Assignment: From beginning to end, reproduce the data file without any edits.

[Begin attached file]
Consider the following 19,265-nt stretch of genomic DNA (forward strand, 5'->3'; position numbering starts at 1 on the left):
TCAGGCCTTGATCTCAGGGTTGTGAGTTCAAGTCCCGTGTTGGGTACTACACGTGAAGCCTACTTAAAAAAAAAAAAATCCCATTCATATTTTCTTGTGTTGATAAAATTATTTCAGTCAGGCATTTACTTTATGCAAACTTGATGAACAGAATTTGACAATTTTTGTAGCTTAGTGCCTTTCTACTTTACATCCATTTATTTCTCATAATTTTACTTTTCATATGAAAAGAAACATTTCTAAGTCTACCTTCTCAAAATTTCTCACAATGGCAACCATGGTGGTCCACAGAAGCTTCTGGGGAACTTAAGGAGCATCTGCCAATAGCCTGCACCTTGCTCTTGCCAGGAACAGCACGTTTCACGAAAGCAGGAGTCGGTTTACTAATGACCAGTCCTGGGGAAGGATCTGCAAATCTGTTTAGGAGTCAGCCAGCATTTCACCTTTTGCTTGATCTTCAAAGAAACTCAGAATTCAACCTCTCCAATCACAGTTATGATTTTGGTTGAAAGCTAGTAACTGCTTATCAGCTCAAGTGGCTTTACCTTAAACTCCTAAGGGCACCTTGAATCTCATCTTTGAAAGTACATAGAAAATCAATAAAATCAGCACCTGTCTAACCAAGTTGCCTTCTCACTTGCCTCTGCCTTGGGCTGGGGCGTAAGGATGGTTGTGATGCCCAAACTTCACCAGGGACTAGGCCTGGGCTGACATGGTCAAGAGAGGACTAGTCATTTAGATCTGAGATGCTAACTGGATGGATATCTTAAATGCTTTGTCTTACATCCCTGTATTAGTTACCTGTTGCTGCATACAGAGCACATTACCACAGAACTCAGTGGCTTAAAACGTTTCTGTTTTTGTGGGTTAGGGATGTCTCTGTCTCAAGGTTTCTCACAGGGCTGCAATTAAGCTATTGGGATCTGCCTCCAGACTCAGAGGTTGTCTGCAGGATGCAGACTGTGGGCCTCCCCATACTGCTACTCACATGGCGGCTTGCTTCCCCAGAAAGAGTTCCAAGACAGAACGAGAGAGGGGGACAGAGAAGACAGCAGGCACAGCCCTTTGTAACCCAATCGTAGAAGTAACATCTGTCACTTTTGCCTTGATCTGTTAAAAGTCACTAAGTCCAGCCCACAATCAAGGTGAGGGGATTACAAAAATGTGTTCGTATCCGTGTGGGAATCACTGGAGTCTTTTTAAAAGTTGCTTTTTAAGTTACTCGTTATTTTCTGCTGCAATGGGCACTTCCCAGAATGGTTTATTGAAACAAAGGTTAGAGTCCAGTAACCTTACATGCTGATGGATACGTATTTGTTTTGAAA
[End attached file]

Consider the following 19,265-nt stretch of genomic DNA (forward strand, 5'->3'; position numbering starts at 1 on the left):
TCAGGCCTTGATCTCAGGGTTGTGAGTTCAAGTCCCGTGTTGGGTACTACACGTGAAGCCTACTTAAAAAAAAAAAAATCCCATTCATATTTTCTTGTGTTGATAAAATTATTTCAGTCAGGCATTTACTTTATGCAAACTTGATGAACAGAATTTGACAATTTTTGTAGCTTAGTGCCTTTCTACTTTACATCCATTTATTTCTCATAATTTTACTTTTCATATGAAAAGAAACATTTCTAAGTCTACCTTCTCAAAATTTCTCACAATGGCAACCATGGTGGTCCACAGAAGCTTCTGGGGAACTTAAGGAGCATCTGCCAATAGCCTGCACCTTGCTCTTGCCAGGAACAGCACGTTTCACGAAAGCAGGAGTCGGTTTACTAATGACCAGTCCTGGGGAAGGATCTGCAAATCTGTTTAGGAGTCAGCCAGCATTTCACCTTTTGCTTGATCTTCAAAGAAACTCAGAATTCAACCTCTCCAATCACAGTTATGATTTTGGTTGAAAGCTAGTAACTGCTTATCAGCTCAAGTGGCTTTACCTTAAACTCCTAAGGGCACCTTGAATCTCATCTTTGAAAGTACATAGAAAATCAATAAAATCAGCACCTGTCTAACCAAGTTGCCTTCTCACTTGCCTCTGCCTTGGGCTGGGGCGTAAGGATGGTTGTGATGCCCAAACTTCACCAGGGACTAGGCCTGGGCTGACATGGTCAAGAGAGGACTAGTCATTTAGATCTGAGATGCTAACTGGATGGATATCTTAAATGCTTTGTCTTACATCCCTGTATTAGTTACCTGTTGCTGCATACAGAGCACATTACCACAGAACTCAGTGGCTTAAAACGTTTCTGTTTTTGTGGGTTAGGGATGTCTCTGTCTCAAGGTTTCTCACAGGGCTGCAATTAAGCTATTGGGATCTGCCTCCAGACTCAGAGGTTGTCTGCAGGATGCAGACTGTGGGCCTCCCCATACTGCTACTCACATGGCGGCTTGCTTCCCCAGAAAGAGTTCCAAGACAGAACGAGAGAGGGGGACAGAGAAGACAGCAGGCACAGCCCTTTGTAACCCAATCGTAGAAGTAACATCTGTCACTTTTGCCTTGATCTGTTAAAAGTCACTAAGTCCAGCCCACAATCAAGGTGAGGGGATTACAAAAATGTGTTCGTATCCGTGTGGGAATCACTGGAGTCTTTTTAAAAGTTGCTTTTTAAGTTACTCGTTATTTTCTGCTGCAATGGGCACTTCCCAGAATGGTTTATTGAAACAAAGGTTAGAGTCCAGTAACCTTACATGCTGATGGATACGTATTTGTTTTGAAA